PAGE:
I don’t know if you have been paying attention or not, but a lot of police organizations across the U.S. have been using what are known as “heat lists” or pre-crime databases for years. What is a “heat list,” you may ask?
Well, “heat lists” are basically databases compiled by algorithms of people that police suspect may commit a crime. Yes, you read that right a person who “may” commit a crime. How these lists are generated and what factors determine an individual “may commit a crime” is unknown. A recent article by Tampa Bay Times highlights how this program in Florida terrorized and monitored residents of Pasco County and how the Pasco County Sheriff Department’s program operates.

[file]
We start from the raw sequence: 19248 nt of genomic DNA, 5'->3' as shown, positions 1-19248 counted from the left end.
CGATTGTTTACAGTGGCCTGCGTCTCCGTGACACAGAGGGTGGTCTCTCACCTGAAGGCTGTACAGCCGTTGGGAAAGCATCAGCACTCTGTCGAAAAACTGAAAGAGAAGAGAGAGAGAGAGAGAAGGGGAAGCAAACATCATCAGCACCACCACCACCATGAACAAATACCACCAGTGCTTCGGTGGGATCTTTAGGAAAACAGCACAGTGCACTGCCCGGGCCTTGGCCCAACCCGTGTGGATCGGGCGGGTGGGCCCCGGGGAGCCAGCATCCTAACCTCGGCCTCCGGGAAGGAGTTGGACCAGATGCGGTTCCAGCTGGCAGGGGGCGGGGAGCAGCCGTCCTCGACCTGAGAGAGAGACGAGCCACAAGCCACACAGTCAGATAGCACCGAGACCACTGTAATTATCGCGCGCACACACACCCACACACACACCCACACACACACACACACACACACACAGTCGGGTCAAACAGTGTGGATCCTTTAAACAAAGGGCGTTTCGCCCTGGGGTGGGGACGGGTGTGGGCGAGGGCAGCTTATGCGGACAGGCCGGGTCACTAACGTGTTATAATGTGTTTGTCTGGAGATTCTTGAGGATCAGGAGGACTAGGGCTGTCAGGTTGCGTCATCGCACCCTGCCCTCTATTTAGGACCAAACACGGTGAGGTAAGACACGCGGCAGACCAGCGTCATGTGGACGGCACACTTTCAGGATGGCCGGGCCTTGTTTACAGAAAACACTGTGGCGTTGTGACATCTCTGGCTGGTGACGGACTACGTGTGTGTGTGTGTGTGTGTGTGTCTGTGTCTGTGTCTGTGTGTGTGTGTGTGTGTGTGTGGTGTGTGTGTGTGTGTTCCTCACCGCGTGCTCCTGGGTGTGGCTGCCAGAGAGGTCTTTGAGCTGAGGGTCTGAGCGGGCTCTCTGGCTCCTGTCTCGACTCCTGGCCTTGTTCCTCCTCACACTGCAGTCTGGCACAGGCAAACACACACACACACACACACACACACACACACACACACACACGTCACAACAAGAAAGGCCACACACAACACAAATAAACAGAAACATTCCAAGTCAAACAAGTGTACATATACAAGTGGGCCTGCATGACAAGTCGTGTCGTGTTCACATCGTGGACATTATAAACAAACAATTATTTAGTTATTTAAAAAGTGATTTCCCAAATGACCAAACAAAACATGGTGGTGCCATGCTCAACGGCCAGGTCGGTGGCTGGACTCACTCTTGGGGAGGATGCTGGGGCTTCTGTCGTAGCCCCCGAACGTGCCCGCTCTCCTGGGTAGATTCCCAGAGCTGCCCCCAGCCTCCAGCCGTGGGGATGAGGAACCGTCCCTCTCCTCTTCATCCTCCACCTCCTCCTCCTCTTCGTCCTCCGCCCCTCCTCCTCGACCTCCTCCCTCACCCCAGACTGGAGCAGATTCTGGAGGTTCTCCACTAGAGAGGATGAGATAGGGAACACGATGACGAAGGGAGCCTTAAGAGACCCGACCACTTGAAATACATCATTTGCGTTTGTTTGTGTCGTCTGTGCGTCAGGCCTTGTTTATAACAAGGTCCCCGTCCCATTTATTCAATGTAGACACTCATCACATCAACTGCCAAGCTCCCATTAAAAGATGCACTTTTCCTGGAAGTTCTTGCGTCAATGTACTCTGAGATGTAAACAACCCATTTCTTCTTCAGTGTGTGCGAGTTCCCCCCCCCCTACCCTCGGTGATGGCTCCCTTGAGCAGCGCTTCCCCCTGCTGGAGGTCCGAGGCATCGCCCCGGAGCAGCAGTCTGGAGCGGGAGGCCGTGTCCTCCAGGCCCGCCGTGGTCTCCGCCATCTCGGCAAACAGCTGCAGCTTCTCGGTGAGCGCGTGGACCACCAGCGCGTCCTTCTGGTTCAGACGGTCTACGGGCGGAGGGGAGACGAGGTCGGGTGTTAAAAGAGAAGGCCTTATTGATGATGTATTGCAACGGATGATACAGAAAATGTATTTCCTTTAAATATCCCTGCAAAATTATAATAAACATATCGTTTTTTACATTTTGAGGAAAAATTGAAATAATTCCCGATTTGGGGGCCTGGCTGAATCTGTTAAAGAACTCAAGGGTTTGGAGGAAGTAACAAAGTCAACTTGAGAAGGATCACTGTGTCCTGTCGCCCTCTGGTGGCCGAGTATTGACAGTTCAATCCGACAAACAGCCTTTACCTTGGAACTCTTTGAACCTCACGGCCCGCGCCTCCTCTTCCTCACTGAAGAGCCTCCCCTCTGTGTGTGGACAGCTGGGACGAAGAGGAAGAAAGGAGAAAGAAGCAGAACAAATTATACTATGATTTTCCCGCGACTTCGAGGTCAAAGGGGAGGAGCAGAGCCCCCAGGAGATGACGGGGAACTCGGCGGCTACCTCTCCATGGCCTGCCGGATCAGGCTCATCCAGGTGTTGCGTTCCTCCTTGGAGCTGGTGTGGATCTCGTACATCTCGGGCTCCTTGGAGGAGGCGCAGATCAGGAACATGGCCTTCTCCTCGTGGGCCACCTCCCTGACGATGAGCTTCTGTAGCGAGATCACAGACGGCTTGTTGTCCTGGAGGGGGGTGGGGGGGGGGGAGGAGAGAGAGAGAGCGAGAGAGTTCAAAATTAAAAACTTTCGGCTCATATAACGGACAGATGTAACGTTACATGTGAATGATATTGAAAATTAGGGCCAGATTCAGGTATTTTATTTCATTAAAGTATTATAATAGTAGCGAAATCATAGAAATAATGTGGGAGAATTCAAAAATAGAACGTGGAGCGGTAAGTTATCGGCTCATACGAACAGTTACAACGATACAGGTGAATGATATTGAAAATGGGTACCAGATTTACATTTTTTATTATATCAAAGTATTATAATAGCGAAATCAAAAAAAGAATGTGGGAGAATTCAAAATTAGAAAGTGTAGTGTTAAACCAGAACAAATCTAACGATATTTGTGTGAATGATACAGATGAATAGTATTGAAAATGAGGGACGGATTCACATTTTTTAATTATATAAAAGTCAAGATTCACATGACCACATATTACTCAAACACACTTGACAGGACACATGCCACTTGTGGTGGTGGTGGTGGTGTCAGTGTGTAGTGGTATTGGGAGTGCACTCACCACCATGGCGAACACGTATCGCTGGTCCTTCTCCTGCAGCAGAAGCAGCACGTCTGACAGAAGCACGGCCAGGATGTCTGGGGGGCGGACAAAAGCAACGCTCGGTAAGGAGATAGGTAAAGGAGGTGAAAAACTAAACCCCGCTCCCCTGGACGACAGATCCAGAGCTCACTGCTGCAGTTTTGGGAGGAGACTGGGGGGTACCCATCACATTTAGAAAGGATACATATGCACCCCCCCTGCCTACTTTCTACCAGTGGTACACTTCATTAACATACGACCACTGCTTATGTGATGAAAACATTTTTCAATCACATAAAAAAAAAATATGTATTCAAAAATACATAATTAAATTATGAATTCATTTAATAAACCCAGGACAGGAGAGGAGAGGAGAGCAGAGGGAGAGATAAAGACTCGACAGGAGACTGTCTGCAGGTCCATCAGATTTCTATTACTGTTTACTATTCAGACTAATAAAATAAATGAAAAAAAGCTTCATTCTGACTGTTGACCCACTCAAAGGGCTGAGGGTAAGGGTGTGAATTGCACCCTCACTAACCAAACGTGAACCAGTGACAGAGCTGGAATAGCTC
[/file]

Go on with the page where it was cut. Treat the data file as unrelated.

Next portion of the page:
According to the Times, the Sheriff’s office generates lists of people it considers likely to break the law, based on arrest histories, unspecified intelligence, and arbitrary decisions by police analysts. Then it sends deputies to find and interrogate anyone whose name appears, often without probable cause, a search warrant, or evidence of a specific crime.
This program according to the Times has been operating since at least 2011. The program introduces a social credit system. It gives people scores based on their criminal records. People get points each time they’re arrested, even when the charges are dropped, and they even get points for just being a suspect of a crime.
The deputies then make frequent – potentially even daily – visits to those with higher scores in the heavily flawed pre-criminal system.Read More